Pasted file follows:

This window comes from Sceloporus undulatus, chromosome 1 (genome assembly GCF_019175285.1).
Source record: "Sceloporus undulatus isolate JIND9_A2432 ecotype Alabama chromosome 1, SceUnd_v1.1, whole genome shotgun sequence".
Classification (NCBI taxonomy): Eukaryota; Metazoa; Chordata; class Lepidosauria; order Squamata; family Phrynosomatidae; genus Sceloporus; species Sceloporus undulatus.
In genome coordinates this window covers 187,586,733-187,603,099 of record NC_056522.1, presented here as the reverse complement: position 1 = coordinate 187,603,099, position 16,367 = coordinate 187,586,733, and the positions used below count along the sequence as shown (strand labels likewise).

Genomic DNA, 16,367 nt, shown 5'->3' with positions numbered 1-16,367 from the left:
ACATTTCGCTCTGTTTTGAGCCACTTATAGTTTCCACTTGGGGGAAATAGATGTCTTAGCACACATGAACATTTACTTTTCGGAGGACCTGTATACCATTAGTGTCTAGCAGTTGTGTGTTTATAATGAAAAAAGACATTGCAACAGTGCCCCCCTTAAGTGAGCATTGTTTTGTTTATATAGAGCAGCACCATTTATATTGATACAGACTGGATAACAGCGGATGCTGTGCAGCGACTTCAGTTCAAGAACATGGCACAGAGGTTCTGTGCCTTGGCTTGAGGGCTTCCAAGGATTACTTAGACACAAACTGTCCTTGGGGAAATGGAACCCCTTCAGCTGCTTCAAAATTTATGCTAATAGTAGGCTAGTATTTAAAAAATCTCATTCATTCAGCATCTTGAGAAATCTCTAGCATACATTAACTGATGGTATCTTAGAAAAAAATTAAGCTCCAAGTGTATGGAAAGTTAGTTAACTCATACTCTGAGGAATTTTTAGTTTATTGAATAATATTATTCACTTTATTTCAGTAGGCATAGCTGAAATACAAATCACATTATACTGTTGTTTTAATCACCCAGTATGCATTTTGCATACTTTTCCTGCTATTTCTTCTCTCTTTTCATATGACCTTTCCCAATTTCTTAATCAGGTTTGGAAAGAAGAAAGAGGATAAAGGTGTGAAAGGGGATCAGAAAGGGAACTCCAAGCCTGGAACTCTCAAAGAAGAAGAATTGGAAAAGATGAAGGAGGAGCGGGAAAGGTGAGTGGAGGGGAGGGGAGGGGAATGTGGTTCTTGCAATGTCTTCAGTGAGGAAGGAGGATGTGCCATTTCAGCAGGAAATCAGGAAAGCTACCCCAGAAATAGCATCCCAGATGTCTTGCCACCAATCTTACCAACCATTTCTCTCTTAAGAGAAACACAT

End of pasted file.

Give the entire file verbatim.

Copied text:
This window comes from Sceloporus undulatus, chromosome 1 (genome assembly GCF_019175285.1).
Source record: "Sceloporus undulatus isolate JIND9_A2432 ecotype Alabama chromosome 1, SceUnd_v1.1, whole genome shotgun sequence".
Classification (NCBI taxonomy): Eukaryota; Metazoa; Chordata; class Lepidosauria; order Squamata; family Phrynosomatidae; genus Sceloporus; species Sceloporus undulatus.
In genome coordinates this window covers 187,586,733-187,603,099 of record NC_056522.1, presented here as the reverse complement: position 1 = coordinate 187,603,099, position 16,367 = coordinate 187,586,733, and the positions used below count along the sequence as shown (strand labels likewise).

Genomic DNA, 16,367 nt, shown 5'->3' with positions numbered 1-16,367 from the left:
ACATTTCGCTCTGTTTTGAGCCACTTATAGTTTCCACTTGGGGGAAATAGATGTCTTAGCACACATGAACATTTACTTTTCGGAGGACCTGTATACCATTAGTGTCTAGCAGTTGTGTGTTTATAATGAAAAAAGACATTGCAACAGTGCCCCCCTTAAGTGAGCATTGTTTTGTTTATATAGAGCAGCACCATTTATATTGATACAGACTGGATAACAGCGGATGCTGTGCAGCGACTTCAGTTCAAGAACATGGCACAGAGGTTCTGTGCCTTGGCTTGAGGGCTTCCAAGGATTACTTAGACACAAACTGTCCTTGGGGAAATGGAACCCCTTCAGCTGCTTCAAAATTTATGCTAATAGTAGGCTAGTATTTAAAAAATCTCATTCATTCAGCATCTTGAGAAATCTCTAGCATACATTAACTGATGGTATCTTAGAAAAAAATTAAGCTCCAAGTGTATGGAAAGTTAGTTAACTCATACTCTGAGGAATTTTTAGTTTATTGAATAATATTATTCACTTTATTTCAGTAGGCATAGCTGAAATACAAATCACATTATACTGTTGTTTTAATCACCCAGTATGCATTTTGCATACTTTTCCTGCTATTTCTTCTCTCTTTTCATATGACCTTTCCCAATTTCTTAATCAGGTTTGGAAAGAAGAAAGAGGATAAAGGTGTGAAAGGGGATCAGAAAGGGAACTCCAAGCCTGGAACTCTCAAAGAAGAAGAATTGGAAAAGATGAAGGAGGAGCGGGAAAGGTGAGTGGAGGGGAGGGGAGGGGAATGTGGTTCTTGCAATGTCTTCAGTGAGGAAGGAGGATGTGCCATTTCAGCAGGAAATCAGGAAAGCTACCCCAGAAATAGCATCCCAGATGTCTTGCCACCAATCTTACCAACCATTTCTCTCTTAAGAGAAACACAT